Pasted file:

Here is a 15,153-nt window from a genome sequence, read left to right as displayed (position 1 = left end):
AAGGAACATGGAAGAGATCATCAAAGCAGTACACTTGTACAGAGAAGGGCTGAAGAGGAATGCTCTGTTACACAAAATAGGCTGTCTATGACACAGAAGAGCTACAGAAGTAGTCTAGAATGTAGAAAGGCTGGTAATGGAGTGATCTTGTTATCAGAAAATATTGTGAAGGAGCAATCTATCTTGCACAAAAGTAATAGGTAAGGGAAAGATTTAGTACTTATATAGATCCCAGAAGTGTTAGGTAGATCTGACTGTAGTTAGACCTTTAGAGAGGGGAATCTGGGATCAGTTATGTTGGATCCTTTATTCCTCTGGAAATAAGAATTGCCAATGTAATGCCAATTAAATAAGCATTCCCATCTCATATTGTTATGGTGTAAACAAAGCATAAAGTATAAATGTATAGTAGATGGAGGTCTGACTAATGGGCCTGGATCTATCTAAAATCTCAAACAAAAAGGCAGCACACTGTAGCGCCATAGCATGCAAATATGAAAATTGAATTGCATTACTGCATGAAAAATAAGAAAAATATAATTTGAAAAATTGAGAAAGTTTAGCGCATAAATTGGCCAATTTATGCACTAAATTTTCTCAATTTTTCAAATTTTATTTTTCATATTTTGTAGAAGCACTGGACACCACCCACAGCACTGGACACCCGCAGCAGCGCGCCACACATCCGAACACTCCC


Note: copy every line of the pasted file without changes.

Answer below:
Here is a 15,153-nt window from a genome sequence, read left to right as displayed (position 1 = left end):
AAGGAACATGGAAGAGATCATCAAAGCAGTACACTTGTACAGAGAAGGGCTGAAGAGGAATGCTCTGTTACACAAAATAGGCTGTCTATGACACAGAAGAGCTACAGAAGTAGTCTAGAATGTAGAAAGGCTGGTAATGGAGTGATCTTGTTATCAGAAAATATTGTGAAGGAGCAATCTATCTTGCACAAAAGTAATAGGTAAGGGAAAGATTTAGTACTTATATAGATCCCAGAAGTGTTAGGTAGATCTGACTGTAGTTAGACCTTTAGAGAGGGGAATCTGGGATCAGTTATGTTGGATCCTTTATTCCTCTGGAAATAAGAATTGCCAATGTAATGCCAATTAAATAAGCATTCCCATCTCATATTGTTATGGTGTAAACAAAGCATAAAGTATAAATGTATAGTAGATGGAGGTCTGACTAATGGGCCTGGATCTATCTAAAATCTCAAACAAAAAGGCAGCACACTGTAGCGCCATAGCATGCAAATATGAAAATTGAATTGCATTACTGCATGAAAAATAAGAAAAATATAATTTGAAAAATTGAGAAAGTTTAGCGCATAAATTGGCCAATTTATGCACTAAATTTTCTCAATTTTTCAAATTTTATTTTTCATATTTTGTAGAAGCACTGGACACCACCCACAGCACTGGACACCCGCAGCAGCGCGCCACACATCCGAACACTCCC